In any account of twentieth-century Canadian law, Bora Laskin (1912-1984) looms large. Born in northern Ontario to Russian-Jewish immigrant parents, Laskin became a prominent human rights activist, university professor, and labour arbitrator before embarking on his 'accidental career' as a judge on the Ontario Court of Appeal (1965) and later Chief Justice of Canada (1973-1984). Throughout his professional career, he used the law to make Canada a better place for workers, racial and ethnic minorities, and the disadvantaged. As a judge, he sought to make the judiciary more responsive to modern Canadian expectations of justice and fundamental rights.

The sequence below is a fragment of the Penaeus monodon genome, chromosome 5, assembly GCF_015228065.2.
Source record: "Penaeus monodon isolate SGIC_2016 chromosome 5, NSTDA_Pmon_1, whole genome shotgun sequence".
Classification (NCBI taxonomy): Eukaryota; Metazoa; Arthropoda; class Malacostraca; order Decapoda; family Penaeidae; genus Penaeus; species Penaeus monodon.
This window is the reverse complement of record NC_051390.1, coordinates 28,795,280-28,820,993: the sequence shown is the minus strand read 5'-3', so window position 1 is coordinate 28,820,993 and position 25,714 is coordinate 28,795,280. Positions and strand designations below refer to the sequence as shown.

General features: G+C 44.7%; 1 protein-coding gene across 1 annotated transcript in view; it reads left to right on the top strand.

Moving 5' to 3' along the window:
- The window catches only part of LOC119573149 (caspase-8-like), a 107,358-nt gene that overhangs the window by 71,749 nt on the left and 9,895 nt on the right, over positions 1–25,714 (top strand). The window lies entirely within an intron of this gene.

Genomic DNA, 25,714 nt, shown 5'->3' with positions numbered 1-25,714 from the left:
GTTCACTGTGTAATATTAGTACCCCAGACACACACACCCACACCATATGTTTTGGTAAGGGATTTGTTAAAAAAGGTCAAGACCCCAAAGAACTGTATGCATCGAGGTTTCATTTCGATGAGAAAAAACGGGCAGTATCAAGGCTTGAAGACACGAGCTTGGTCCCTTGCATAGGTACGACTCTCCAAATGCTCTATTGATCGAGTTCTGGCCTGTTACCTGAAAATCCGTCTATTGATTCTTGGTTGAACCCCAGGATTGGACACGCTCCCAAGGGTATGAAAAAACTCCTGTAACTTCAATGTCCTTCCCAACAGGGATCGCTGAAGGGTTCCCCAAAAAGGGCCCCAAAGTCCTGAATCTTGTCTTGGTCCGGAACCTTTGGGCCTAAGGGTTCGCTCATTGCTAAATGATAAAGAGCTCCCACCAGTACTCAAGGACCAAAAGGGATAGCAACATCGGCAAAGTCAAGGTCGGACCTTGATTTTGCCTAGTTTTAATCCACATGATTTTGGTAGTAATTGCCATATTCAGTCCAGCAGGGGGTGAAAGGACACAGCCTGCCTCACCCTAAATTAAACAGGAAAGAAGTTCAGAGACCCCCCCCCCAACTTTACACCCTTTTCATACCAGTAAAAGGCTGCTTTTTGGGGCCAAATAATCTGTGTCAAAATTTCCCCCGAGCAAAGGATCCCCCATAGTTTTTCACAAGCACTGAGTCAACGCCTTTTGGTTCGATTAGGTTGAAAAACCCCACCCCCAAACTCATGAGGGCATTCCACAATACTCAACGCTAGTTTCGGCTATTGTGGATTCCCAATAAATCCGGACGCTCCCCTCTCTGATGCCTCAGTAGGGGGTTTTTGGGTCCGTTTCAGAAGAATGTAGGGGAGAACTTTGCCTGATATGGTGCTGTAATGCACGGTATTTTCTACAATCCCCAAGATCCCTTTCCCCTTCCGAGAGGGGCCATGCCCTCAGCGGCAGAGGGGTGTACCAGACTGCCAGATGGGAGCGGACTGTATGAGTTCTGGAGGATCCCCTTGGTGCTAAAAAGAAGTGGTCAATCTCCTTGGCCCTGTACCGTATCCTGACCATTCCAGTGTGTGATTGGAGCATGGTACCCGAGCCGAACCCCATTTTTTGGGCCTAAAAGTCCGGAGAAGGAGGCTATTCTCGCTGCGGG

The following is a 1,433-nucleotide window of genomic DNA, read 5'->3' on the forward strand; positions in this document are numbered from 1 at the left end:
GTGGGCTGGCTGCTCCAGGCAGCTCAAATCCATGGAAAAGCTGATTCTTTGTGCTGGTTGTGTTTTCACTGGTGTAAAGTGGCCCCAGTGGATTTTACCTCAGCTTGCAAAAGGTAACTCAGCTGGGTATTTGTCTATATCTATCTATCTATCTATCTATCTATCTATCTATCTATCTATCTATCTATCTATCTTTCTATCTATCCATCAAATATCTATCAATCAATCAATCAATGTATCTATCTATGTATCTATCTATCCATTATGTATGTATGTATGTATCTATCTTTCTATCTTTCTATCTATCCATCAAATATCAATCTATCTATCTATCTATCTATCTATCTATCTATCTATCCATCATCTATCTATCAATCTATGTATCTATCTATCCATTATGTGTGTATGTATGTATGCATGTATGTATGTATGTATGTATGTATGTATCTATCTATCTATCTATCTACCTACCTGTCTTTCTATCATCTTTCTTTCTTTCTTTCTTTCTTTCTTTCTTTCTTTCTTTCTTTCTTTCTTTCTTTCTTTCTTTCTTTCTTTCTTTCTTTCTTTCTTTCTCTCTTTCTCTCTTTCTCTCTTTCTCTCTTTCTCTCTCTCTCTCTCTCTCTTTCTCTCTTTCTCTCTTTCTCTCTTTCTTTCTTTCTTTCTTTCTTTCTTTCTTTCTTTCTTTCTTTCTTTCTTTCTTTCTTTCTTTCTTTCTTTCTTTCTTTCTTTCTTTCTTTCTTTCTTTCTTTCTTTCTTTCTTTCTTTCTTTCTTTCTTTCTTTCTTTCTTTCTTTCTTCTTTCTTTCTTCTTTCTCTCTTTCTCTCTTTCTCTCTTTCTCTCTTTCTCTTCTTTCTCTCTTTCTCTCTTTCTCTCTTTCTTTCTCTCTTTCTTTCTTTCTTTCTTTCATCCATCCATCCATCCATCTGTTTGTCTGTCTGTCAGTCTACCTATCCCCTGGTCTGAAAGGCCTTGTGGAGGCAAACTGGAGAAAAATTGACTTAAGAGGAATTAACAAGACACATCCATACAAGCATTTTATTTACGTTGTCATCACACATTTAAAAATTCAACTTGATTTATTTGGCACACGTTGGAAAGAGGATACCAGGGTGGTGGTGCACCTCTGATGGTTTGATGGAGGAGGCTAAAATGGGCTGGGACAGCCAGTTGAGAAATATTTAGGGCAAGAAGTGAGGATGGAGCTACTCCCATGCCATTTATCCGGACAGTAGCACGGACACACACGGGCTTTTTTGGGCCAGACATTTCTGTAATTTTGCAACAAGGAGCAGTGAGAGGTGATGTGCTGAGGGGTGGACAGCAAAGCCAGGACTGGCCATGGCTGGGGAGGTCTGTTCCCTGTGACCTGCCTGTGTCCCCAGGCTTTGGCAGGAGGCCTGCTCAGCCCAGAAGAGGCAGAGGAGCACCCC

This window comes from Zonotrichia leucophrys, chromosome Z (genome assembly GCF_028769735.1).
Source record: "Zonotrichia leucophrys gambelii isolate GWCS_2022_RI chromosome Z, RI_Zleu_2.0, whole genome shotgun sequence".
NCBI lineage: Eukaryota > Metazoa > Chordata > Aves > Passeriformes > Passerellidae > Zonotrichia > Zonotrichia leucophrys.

InBora Laskin: Bringing Law to Life, Philip Girard chronicles the life of a man who, at all points of his life, was a fighter for a better Canada: he fought antisemitism, corporate capital, omnipotent university boards, the Law Society of Upper Canada, and his own judicial colleagues in an effort to modernize institutions and re-shape Canadian law. Girard exploits a wealth of previously untapped archival sources to provide, in vivid detail, a critical assessment of a restless man on an important mission.